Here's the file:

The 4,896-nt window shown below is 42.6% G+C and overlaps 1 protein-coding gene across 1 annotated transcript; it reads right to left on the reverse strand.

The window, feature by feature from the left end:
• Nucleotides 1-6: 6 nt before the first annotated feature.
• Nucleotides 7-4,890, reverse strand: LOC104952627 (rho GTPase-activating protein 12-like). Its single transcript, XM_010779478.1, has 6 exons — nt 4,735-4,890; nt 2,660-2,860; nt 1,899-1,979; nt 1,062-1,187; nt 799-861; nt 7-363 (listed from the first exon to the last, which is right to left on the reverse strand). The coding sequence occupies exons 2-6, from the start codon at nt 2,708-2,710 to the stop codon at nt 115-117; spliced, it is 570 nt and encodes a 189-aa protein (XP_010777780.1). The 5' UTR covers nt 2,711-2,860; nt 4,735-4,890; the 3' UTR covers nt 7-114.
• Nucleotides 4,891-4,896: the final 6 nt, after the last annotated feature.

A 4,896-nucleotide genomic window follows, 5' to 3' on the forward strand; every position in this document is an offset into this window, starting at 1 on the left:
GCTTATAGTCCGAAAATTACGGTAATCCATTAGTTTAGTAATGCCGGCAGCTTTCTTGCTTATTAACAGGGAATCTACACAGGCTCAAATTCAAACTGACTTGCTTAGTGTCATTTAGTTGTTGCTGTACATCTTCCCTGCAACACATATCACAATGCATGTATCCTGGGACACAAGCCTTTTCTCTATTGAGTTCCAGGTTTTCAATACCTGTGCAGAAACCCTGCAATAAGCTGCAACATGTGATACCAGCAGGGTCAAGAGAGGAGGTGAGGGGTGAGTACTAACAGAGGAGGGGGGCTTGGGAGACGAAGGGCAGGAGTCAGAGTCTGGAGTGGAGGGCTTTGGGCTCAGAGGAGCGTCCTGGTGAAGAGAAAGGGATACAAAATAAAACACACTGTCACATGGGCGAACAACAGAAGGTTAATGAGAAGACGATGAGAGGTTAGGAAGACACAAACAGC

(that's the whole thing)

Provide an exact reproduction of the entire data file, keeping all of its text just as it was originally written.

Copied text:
The 4,896-nt window shown below is 42.6% G+C and overlaps 1 protein-coding gene across 1 annotated transcript; it reads right to left on the reverse strand.

The window, feature by feature from the left end:
• Nucleotides 1-6: 6 nt before the first annotated feature.
• Nucleotides 7-4,890, reverse strand: LOC104952627 (rho GTPase-activating protein 12-like). Its single transcript, XM_010779478.1, has 6 exons — nt 4,735-4,890; nt 2,660-2,860; nt 1,899-1,979; nt 1,062-1,187; nt 799-861; nt 7-363 (listed from the first exon to the last, which is right to left on the reverse strand). The coding sequence occupies exons 2-6, from the start codon at nt 2,708-2,710 to the stop codon at nt 115-117; spliced, it is 570 nt and encodes a 189-aa protein (XP_010777780.1). The 5' UTR covers nt 2,711-2,860; nt 4,735-4,890; the 3' UTR covers nt 7-114.
• Nucleotides 4,891-4,896: the final 6 nt, after the last annotated feature.

A 4,896-nucleotide genomic window follows, 5' to 3' on the forward strand; every position in this document is an offset into this window, starting at 1 on the left:
GCTTATAGTCCGAAAATTACGGTAATCCATTAGTTTAGTAATGCCGGCAGCTTTCTTGCTTATTAACAGGGAATCTACACAGGCTCAAATTCAAACTGACTTGCTTAGTGTCATTTAGTTGTTGCTGTACATCTTCCCTGCAACACATATCACAATGCATGTATCCTGGGACACAAGCCTTTTCTCTATTGAGTTCCAGGTTTTCAATACCTGTGCAGAAACCCTGCAATAAGCTGCAACATGTGATACCAGCAGGGTCAAGAGAGGAGGTGAGGGGTGAGTACTAACAGAGGAGGGGGGCTTGGGAGACGAAGGGCAGGAGTCAGAGTCTGGAGTGGAGGGCTTTGGGCTCAGAGGAGCGTCCTGGTGAAGAGAAAGGGATACAAAATAAAACACACTGTCACATGGGCGAACAACAGAAGGTTAATGAGAAGACGATGAGAGGTTAGGAAGACACAAACAGC